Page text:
Death is prominent in Chapter 14, how these contrasting cultures take it is entirely different. Linda is at the Park Lane Hospital for the Dying when John goes to see her. We know what is imminent as the Nurse said that “When somebody’s sent here, there no….(chance of living)” to John but refrained from the latter to not upset him. (page 181) In her final moments, John remembers all the good times he shared with her as well as the overwhelming guilt that he feels; he feels like he caused her death. All the meanwhile a man grieves for loss of his mother, a group of kids who were in the ward for their death conditioning were astonished at the ugly fat woman in bed 20. John is angered that they are even around, disrespecting his time to mourn in peace and bearing witness to such an event. He sees them like maggots swarming on a carcass. The children are amused and somewhat taken back by Linda, which infuriates him. In a blind fury, he makes his way out of the hospital.

This all spills over to John’s denial of such a society that takes soma, death and sex like a walk in the park. To a lesser extent, Hemholtz also realizes his rejection of society. John cries out to crowd of Deltas that soma is “poison to the soul and body”. He is so convinced that everyone is stuck in their own blissful ignorance, he decides to really captivate them the only way he knows how, to throw the soma away. Met with violent opposition in an attempt to liberate these poor fools, Hemholtz joins the fray as John is punching the Deltas from getting the soma. “Ford only helps who help themselves”(pg 194) is what he said when he came to his realization. He too did not want part of this society and that inner power he wanted to unleash; he was doing it there.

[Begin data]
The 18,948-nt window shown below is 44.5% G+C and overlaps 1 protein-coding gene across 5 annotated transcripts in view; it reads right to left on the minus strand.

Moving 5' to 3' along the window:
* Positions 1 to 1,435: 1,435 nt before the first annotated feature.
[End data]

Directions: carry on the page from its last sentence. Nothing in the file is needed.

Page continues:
Lastly, there is the self hatred of when you become the very thing you hate. John is trying to get used to a life outside of the society by moving to an abandoned lighthouse. He reverts to his old ways of flogging himself to atone for what he has done, from almost having sex with Lenina to Linda’s death. His attempts to live outside of society are thwarted by the interest of the newspapers and then, gawking tourists who come to see ‘The Savage’. He eventually gives in to the torrent of the people who want him to whip himself for their amusement, when they began their Orgy-Porgy singing. “Stupefied by soma, and exhausted by a long-drawn frenzy of sexuality, the Savage lay sleeping in the heather…he lay for a moment….then suddenly remembered- everything” (pg 231) Covering his eyes with disgrace, he proclaims “Oh, my god, my God!” (pg 231) We find out how he deals with this shame when he is found, feet dangling in the lighthouse.